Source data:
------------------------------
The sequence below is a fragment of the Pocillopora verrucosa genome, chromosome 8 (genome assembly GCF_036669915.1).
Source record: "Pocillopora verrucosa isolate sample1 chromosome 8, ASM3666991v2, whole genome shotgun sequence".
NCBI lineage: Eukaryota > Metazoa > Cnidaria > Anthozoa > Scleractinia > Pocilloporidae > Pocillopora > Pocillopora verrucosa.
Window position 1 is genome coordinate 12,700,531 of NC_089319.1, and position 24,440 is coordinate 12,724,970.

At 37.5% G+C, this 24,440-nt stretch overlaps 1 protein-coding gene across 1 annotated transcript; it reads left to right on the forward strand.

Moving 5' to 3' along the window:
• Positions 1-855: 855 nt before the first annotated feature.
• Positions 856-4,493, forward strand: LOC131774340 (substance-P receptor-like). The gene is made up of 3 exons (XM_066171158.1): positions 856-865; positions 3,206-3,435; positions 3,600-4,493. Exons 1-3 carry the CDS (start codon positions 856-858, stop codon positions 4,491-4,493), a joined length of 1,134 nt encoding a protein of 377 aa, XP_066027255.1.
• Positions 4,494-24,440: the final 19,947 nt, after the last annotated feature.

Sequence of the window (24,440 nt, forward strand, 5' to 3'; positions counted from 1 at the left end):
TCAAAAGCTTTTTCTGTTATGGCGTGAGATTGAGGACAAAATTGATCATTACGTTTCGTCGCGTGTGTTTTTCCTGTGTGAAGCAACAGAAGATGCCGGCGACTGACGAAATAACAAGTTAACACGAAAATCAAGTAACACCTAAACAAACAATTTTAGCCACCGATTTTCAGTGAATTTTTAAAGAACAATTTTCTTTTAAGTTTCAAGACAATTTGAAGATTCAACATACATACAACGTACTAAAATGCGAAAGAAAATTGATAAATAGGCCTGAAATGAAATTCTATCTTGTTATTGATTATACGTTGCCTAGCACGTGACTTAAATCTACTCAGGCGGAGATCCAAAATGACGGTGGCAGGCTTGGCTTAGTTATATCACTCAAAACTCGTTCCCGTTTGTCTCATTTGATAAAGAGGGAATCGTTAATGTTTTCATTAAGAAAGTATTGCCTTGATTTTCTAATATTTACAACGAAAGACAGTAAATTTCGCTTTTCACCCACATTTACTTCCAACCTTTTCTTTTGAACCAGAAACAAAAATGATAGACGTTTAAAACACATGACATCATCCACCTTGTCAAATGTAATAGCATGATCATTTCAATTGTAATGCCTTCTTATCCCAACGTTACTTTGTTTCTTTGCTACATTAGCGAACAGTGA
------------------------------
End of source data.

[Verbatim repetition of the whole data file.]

The sequence below is a fragment of the Pocillopora verrucosa genome, chromosome 8 (genome assembly GCF_036669915.1).
Source record: "Pocillopora verrucosa isolate sample1 chromosome 8, ASM3666991v2, whole genome shotgun sequence".
NCBI lineage: Eukaryota > Metazoa > Cnidaria > Anthozoa > Scleractinia > Pocilloporidae > Pocillopora > Pocillopora verrucosa.
Window position 1 is genome coordinate 12,700,531 of NC_089319.1, and position 24,440 is coordinate 12,724,970.

At 37.5% G+C, this 24,440-nt stretch overlaps 1 protein-coding gene across 1 annotated transcript; it reads left to right on the forward strand.

Moving 5' to 3' along the window:
• Positions 1-855: 855 nt before the first annotated feature.
• Positions 856-4,493, forward strand: LOC131774340 (substance-P receptor-like). The gene is made up of 3 exons (XM_066171158.1): positions 856-865; positions 3,206-3,435; positions 3,600-4,493. Exons 1-3 carry the CDS (start codon positions 856-858, stop codon positions 4,491-4,493), a joined length of 1,134 nt encoding a protein of 377 aa, XP_066027255.1.
• Positions 4,494-24,440: the final 19,947 nt, after the last annotated feature.

Sequence of the window (24,440 nt, forward strand, 5' to 3'; positions counted from 1 at the left end):
TCAAAAGCTTTTTCTGTTATGGCGTGAGATTGAGGACAAAATTGATCATTACGTTTCGTCGCGTGTGTTTTTCCTGTGTGAAGCAACAGAAGATGCCGGCGACTGACGAAATAACAAGTTAACACGAAAATCAAGTAACACCTAAACAAACAATTTTAGCCACCGATTTTCAGTGAATTTTTAAAGAACAATTTTCTTTTAAGTTTCAAGACAATTTGAAGATTCAACATACATACAACGTACTAAAATGCGAAAGAAAATTGATAAATAGGCCTGAAATGAAATTCTATCTTGTTATTGATTATACGTTGCCTAGCACGTGACTTAAATCTACTCAGGCGGAGATCCAAAATGACGGTGGCAGGCTTGGCTTAGTTATATCACTCAAAACTCGTTCCCGTTTGTCTCATTTGATAAAGAGGGAATCGTTAATGTTTTCATTAAGAAAGTATTGCCTTGATTTTCTAATATTTACAACGAAAGACAGTAAATTTCGCTTTTCACCCACATTTACTTCCAACCTTTTCTTTTGAACCAGAAACAAAAATGATAGACGTTTAAAACACATGACATCATCCACCTTGTCAAATGTAATAGCATGATCATTTCAATTGTAATGCCTTCTTATCCCAACGTTACTTTGTTTCTTTGCTACATTAGCGAACAGTGA